Apartment Final Inspections in Japan – What to Expect

The final inspection and cleaning fee can be an additional stress for foreign residents when moving out of an apartment in Japan.

In some countries, rent inspections occur regularly throughout the tenancy, however, in Japan, your apartment will only be inspected at the end of your lease. Even though a basic cleaning fee is taken from your deposit, if you don’t take good care of your apartment you could lose a lot more.

What should I expect from the final inspection?

The final inspection is carried out by the property manager, or an inspection/cleaning company. It will be scheduled some time between your move out day, and the last day of your contract.

The inspector will go through the apartment to check everything is in working order, write a short report, and collect the keys. If they find any damage, the repair costs will be added to the cleaning fee and subtracted from your security deposit. The cleaning fee is usually between ¥1000 – ¥1200 per square meter, with a minimum fee of ¥35,000.

Tenants sometimes ask why they should clean their apartment when they also have to pay for professional cleaning. The answer is, because it’s in your own best interest. If your apartment is visibly dirty, the inspector will be much more thorough in their check. However, if they walk into a clean and fresh feeling apartment, they’ll assume you’ve taken good care of the property.

Therefore, give the apartment a good spring cleaning, but don’t stress about doing it to a professional level. The cleaning company will remove every last speck of dust and disinfect surfaces.

Who is responsible for damages?

This depends on your contract, and every contract is different. We strongly advise you to take note during your tenancy agreement reading.

Generally, tenants won’t be charged for:

  • Discoloration on floor/walls due to sunlight, or building leaks*
  • Natural wearing of floor wax
  • Light indentation on the floor from furniture, or traces of where furniture was placed
  • A few drawing pin holes in the wall from putting up posters**

* If you notice a leak and fail to inform the owner, you may have to pay damages.

** There are special pins you can buy for this purpose. Large holes will be viewed as damage. 

Tenants can be charged repair/extra cleaning fees for:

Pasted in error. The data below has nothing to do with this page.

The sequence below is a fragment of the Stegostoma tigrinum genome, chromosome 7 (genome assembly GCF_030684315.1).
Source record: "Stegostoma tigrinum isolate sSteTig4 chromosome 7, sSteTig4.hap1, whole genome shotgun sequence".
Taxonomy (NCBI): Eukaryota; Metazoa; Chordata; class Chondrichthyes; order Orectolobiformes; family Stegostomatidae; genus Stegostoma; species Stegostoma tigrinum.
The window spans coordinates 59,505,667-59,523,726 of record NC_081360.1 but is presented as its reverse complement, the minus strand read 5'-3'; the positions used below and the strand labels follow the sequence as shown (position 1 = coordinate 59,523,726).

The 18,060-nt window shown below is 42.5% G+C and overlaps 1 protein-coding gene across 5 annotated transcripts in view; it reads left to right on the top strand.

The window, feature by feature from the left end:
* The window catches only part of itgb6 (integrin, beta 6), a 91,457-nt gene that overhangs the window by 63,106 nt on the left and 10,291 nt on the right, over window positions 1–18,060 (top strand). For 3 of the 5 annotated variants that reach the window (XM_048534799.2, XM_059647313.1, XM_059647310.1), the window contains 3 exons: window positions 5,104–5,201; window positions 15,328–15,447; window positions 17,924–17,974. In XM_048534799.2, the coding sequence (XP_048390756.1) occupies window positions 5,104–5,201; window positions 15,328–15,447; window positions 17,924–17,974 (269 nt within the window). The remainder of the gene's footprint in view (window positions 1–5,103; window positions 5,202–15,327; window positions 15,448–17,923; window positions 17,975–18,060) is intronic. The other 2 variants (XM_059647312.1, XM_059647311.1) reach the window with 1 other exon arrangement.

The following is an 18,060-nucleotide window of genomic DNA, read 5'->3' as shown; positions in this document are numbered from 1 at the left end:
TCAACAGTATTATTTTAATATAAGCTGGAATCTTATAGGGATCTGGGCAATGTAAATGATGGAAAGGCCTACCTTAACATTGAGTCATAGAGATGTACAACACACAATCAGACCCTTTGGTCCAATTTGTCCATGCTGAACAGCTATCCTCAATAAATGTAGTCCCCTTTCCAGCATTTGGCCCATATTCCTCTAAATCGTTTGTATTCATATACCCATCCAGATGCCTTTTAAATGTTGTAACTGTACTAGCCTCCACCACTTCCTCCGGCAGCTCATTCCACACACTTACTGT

• Discoloration, stains, and mold on the floor/walls due to the tenant’s carelessness (spilled food/drinks, smoking, pets etc)
  • Damage to the floor/tatami by computer chairs
  • Tears, scratches, and screw holes in the wallpaper
  • Rust and mold caused by the tenant’s refrigerator
  • Unpleasant odors due to pets or cigarettes
  • Limescale and mold in the bathroom and toilet
  • A build-up of oil and grease in the kitchen
  • Disposal of belongings/garbage left in the apartment or shared areas

Notice damage before you moved in? Take photographic evidence to avoid being charged for repairs. (We carry out a thorough move-in check for clients of Apts.jp.)

What should I do if I damage my apartment?

The best thing to do is contact your real estate agency or the property management. Be honest and show your willingness to help resolve the issue. You may find that the issue isn’t entirely your fault, or that the owner appreciates your honesty and is more willing to overlook the issue. 

How should I prepare for the final inspection?

Here are our top four tips on how to pass your rental inspection with flying colors, and get back your security deposit!

1. Do your own mini-inspection

Check that items such as lights, toilets, air conditioners and any other amenities that come with the house are in working order. Make sure to get permission from the property manager before attempting to replace inbuilt lightbulbs and faucet washers yourself.

2. Don’t miss garbage day

Garbage can be a real headache in Japan, especially large objects or difficult to dispose of items such as furniture. Councils offer affordable collection of bulk rubbish (“sodai gomi” 粗大ごみ), though may only offer pick up once or twice a month. If you leave it too late and have to resort to having a private company collect the items, you’ll be charged a hefty fee.

In regard to regular trash, if you’re moving out of an apartment that has a private garbage space then you may not have to be concerned with a specific day. However, if you put your garbage out for street collection, you’ll need to prepare ahead of time to avoid any additional charges.

3. Clean and pack at the same time

Despite your best intentions, you may find yourself running low on time during the lead-up to your move. Vacuuming the flooring as you’re moving is a great time-saver, and saves you the stress of having to return to do a full clean at a later date.

Box up your cleaning things last, so that you can give the bathroom/toilet a final clean. You’re also likely to find hidden scuff marks and dirt after you’ve moved your belongings.

4. Arrive early and remember your keys!

Even if you’re sure you’ve done everything you can, arrive a little earlier to give the apartment a final run through. It’s good to open the windows and let some fresh air in, especially if you’ve moved during the hot summer months.

Prepare all your apartment keys (including spares) as you will be charged for any misplaced or lost keys. Keys and access cards to shared entrance areas can cost ¥10,000 or more to replace.


At this point, you’ll have done everything a landlord or agency can reasonably expect. Unless there are any serious damages or lost items, you’ll get your deposit back minus the contractually stated cleaning fee.

We hope you have found this article helpful!

Read our other articles about the rental process in Japan, or check out our Tokyo apartment listings.